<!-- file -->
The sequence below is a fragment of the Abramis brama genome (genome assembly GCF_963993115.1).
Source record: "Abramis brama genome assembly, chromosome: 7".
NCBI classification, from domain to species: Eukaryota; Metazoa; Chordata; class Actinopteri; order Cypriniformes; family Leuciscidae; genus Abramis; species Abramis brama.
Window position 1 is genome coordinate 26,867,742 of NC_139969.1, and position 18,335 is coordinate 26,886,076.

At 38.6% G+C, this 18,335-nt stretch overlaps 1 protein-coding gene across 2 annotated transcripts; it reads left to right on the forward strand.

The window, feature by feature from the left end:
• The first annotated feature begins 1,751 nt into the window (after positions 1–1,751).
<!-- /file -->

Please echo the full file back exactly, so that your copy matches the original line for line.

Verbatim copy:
The sequence below is a fragment of the Abramis brama genome (genome assembly GCF_963993115.1).
Source record: "Abramis brama genome assembly, chromosome: 7".
NCBI classification, from domain to species: Eukaryota; Metazoa; Chordata; class Actinopteri; order Cypriniformes; family Leuciscidae; genus Abramis; species Abramis brama.
Window position 1 is genome coordinate 26,867,742 of NC_139969.1, and position 18,335 is coordinate 26,886,076.

At 38.6% G+C, this 18,335-nt stretch overlaps 1 protein-coding gene across 2 annotated transcripts; it reads left to right on the forward strand.

The window, feature by feature from the left end:
• The first annotated feature begins 1,751 nt into the window (after positions 1–1,751).